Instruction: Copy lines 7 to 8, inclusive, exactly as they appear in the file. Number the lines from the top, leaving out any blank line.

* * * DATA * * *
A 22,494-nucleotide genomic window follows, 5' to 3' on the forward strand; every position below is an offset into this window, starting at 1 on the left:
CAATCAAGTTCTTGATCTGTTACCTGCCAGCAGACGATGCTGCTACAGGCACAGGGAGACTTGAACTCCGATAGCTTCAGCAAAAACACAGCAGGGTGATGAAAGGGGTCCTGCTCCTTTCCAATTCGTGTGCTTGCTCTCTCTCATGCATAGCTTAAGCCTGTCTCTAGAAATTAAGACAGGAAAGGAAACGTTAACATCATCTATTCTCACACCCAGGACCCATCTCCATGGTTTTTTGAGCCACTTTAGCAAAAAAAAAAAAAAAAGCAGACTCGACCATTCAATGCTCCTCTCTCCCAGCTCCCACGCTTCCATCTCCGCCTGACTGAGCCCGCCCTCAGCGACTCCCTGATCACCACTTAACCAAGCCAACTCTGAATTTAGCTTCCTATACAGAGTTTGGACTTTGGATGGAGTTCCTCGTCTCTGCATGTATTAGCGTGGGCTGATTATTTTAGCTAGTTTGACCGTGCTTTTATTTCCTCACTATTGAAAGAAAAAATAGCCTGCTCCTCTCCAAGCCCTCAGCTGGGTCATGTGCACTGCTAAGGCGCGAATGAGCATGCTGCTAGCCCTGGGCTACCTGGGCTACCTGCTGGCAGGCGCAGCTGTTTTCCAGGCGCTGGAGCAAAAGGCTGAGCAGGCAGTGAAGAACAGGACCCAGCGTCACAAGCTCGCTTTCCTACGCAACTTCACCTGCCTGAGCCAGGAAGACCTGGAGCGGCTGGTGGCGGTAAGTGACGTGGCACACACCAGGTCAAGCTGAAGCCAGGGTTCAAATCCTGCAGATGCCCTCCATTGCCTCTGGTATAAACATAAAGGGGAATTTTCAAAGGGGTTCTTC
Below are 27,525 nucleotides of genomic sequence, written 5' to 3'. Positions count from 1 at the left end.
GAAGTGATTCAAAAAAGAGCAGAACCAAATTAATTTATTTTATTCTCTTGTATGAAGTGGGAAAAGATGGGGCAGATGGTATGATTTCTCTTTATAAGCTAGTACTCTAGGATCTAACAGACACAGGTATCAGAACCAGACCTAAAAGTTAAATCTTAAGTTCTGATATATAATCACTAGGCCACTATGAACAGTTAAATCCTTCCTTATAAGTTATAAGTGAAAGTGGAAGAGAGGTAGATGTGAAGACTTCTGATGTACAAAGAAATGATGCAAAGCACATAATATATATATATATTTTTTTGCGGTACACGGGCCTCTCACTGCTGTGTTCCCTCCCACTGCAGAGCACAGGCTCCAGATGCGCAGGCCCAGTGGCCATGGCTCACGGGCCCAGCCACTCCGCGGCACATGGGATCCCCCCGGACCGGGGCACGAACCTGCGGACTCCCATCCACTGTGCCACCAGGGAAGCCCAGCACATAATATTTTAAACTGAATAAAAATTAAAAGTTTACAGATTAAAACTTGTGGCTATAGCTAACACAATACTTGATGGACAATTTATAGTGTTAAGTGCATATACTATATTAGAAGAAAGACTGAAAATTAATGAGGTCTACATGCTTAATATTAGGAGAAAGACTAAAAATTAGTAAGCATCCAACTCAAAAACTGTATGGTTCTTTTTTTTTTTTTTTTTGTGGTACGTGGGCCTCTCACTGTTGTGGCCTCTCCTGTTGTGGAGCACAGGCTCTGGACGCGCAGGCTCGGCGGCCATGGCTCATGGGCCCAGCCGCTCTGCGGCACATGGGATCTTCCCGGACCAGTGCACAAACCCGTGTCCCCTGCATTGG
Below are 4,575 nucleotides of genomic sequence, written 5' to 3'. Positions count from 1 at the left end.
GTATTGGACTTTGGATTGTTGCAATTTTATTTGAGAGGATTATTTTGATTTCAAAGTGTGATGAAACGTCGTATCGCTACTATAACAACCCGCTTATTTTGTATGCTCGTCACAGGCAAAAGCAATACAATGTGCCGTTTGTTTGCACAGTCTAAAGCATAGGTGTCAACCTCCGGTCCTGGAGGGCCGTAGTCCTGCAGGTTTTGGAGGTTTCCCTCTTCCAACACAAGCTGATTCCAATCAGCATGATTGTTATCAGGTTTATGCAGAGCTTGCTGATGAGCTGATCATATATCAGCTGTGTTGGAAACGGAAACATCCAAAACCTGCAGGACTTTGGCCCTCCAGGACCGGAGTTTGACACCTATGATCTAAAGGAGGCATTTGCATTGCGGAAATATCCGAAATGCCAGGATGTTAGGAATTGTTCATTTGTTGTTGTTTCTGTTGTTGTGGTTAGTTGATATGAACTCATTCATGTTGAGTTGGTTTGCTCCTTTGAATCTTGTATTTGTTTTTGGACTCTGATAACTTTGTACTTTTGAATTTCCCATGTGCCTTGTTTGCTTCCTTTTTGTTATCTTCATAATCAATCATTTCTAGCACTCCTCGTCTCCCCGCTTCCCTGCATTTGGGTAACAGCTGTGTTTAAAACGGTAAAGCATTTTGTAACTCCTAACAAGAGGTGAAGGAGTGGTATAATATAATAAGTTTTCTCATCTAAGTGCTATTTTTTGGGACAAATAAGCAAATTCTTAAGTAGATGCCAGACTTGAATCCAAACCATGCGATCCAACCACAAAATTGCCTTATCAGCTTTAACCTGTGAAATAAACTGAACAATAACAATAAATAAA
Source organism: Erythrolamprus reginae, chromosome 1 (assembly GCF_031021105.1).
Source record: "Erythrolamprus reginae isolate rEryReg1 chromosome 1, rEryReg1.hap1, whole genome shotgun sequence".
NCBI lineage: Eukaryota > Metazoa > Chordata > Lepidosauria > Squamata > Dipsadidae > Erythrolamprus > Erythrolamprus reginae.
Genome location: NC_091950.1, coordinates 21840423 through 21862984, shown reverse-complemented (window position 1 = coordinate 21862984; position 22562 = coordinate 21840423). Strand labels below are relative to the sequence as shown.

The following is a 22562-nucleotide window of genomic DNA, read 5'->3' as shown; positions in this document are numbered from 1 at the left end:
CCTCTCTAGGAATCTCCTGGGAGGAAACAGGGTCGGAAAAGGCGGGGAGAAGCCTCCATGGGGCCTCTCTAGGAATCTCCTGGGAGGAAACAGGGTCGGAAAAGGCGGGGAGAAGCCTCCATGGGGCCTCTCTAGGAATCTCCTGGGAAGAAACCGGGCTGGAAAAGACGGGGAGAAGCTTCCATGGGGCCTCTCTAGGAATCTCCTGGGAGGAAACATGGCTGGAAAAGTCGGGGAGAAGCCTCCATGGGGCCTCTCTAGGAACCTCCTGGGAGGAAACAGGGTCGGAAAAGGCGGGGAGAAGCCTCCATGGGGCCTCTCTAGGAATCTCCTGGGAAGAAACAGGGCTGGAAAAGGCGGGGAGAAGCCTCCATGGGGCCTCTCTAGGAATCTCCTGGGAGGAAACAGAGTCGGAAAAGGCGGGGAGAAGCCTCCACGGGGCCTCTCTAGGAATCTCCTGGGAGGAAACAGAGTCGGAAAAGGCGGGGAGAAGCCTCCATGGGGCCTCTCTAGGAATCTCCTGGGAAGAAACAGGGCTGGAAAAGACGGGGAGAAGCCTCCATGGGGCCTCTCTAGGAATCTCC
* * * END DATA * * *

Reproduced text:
Source organism: Erythrolamprus reginae, chromosome 1 (assembly GCF_031021105.1).
Source record: "Erythrolamprus reginae isolate rEryReg1 chromosome 1, rEryReg1.hap1, whole genome shotgun sequence".